Eileen: Um, and my expectations were not terribly high. And so I was just absolutely blown away. And I think one key takeaway I have from that is to, um, remember that I don’t know everything about all the places in the world and I’m not gonna be able to judge what places are gonna be the most amazing and where I’m gonna have the best experiences until I go there. Um, so just in terms of making my bucket list and thinking about the places I want to travel, I’m definitely sort of trying to broaden the net that I cast for myself in my own life. I think another takeaway for me is a newfound appreciation for traveling with other people. Um, because for as much as I enjoy traveling alone and doing my own thing and making my own schedule, um, I just would not have had so many of the experiences that I did in Italy if it weren’t for our participants and for our students. And getting to do things that other folks wanna do, seeing what other folks enjoy on their trips, um, noticing what other people notice out in the world really enriched that experience for me in a way that I didn’t expect. And so I think, um, traveling with other people or even just connecting with other people on my travels more, um, is a big takeaway for me that was really unexpected.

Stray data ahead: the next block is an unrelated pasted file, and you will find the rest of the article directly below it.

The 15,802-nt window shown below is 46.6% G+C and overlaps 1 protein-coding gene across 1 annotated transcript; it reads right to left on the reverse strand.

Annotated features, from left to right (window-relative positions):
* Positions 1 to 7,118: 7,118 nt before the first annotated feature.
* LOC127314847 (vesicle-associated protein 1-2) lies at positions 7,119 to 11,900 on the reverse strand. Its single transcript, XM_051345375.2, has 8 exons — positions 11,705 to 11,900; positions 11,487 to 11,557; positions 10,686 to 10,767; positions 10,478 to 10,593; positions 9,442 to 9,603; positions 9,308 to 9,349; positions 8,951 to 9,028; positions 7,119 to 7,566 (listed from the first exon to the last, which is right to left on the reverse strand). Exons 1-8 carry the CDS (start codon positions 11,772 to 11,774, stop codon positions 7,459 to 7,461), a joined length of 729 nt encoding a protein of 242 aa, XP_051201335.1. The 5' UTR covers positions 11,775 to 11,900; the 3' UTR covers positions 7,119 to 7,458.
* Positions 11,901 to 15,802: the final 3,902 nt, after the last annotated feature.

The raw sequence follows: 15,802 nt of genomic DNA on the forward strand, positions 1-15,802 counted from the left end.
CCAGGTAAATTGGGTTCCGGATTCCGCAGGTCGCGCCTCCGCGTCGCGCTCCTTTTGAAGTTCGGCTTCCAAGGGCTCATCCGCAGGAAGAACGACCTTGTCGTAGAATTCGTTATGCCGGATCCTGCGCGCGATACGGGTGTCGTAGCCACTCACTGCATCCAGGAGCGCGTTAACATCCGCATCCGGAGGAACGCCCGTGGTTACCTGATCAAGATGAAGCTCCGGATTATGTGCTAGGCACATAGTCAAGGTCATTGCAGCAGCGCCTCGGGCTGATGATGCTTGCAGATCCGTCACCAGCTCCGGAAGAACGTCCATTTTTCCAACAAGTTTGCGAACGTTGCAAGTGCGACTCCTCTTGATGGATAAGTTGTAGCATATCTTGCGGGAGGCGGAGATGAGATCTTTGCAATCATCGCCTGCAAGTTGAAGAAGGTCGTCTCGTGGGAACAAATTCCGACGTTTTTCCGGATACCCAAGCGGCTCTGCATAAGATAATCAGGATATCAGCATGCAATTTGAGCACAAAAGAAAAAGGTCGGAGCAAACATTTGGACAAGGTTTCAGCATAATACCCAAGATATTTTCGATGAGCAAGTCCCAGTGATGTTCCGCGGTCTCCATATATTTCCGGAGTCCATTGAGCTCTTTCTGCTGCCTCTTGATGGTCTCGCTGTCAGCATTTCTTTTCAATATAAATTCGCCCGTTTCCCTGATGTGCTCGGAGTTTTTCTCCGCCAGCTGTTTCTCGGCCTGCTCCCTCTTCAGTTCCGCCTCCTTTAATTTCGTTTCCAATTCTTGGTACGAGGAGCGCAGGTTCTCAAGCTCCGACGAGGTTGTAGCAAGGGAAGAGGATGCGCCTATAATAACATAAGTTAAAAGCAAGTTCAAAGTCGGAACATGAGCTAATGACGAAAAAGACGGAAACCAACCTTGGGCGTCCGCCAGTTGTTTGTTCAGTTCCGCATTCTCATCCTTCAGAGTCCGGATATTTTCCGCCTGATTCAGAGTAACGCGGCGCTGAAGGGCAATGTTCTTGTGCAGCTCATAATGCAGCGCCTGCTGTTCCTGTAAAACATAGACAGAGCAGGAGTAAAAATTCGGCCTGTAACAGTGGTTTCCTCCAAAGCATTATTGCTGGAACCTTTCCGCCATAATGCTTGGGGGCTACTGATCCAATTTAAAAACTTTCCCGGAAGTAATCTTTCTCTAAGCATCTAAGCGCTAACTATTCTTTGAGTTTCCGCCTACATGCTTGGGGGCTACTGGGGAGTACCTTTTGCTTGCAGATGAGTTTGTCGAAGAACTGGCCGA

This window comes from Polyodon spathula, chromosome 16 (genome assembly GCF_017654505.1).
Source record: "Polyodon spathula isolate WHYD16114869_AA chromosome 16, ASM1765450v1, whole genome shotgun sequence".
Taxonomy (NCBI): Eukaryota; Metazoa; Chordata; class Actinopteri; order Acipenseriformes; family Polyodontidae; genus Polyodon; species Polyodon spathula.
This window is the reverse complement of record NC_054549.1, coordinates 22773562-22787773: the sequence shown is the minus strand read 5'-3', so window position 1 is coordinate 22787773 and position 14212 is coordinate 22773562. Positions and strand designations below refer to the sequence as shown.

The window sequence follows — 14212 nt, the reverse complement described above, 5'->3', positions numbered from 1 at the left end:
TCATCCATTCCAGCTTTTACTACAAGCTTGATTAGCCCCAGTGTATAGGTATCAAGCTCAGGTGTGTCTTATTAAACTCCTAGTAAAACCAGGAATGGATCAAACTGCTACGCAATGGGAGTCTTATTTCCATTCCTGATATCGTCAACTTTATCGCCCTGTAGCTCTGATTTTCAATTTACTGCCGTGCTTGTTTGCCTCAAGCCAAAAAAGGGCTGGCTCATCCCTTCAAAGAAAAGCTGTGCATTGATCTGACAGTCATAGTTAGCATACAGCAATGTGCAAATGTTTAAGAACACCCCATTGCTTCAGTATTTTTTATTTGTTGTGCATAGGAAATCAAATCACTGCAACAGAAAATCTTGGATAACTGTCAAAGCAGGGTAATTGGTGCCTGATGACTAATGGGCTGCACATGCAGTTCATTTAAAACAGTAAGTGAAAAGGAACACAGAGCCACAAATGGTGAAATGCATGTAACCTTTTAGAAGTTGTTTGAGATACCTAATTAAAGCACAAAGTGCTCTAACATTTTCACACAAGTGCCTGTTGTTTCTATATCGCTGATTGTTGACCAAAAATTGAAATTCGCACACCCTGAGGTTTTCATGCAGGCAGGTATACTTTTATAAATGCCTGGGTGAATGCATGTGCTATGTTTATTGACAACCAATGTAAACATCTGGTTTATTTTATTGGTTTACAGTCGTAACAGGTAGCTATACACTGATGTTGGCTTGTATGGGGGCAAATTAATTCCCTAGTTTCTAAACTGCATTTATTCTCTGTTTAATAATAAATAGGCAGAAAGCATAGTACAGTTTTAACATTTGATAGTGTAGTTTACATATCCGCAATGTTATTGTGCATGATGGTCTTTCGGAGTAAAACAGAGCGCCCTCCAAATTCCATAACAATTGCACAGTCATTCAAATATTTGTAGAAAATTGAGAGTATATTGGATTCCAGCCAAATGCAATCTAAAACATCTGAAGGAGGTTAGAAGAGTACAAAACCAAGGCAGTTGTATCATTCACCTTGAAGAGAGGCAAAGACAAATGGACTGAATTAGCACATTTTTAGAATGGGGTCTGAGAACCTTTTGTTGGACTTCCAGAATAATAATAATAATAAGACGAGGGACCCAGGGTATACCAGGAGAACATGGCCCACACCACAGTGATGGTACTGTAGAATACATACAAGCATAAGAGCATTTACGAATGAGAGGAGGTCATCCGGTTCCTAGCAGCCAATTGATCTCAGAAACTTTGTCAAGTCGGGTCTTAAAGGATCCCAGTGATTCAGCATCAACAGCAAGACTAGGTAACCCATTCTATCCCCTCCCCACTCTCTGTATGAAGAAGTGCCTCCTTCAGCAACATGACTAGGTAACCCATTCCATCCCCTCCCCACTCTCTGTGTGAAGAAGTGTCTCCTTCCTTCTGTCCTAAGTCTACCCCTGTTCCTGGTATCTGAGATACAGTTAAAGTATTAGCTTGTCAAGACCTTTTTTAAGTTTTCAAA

Phil: Yeah. Wow. Yeah, I mean, I think, um, I really like your point about the kind of inadvertent benefit, you know, this wasn’t like on your top of list, you know, kind of, you know, bucket list, as you say, in terms of countries to visit. And, uh, then just kind of turned out that way. And it, uh, turned out to be a really great experience. Um, I, I really like that point. Some of the best experiences, you know, certainly in life, my life anyway, have kind of turned out that way where it wasn’t something I necessarily planned for. Uh, but, uh, you know, in retrospect I’m like, wow, that was great. I’m really glad that opportunity kind of presented itself where I ended up making a decision to just kind of do that even though I hadn’t, you know, wasn’t in the cards originally. S

Eileen: Yeah, Italy is, Italy is definitely now very close to the top of the list of favorite places I have ever been. Like, I would go back in a heartbeat.

Phil: That was my next question was like, yeah, do you plan to go back?

Eileen: Oh, definitely.

Phil: Yeah. I haven’t been, so, uh, you know, I, it’s definitely on my, my top, top like five countries that I would like to visit.

Eileen: Can’t recommend it enough.

Phil: Yeah. Yeah. Very cool. Well, um, I don’t wanna take up too much of your time cause I know you’re busy, but I thought, uh, we’d close maybe by asking you if there’s anything else you’d like to share or add about, uh, you know, kind of leading this trip abroad with, uh, students.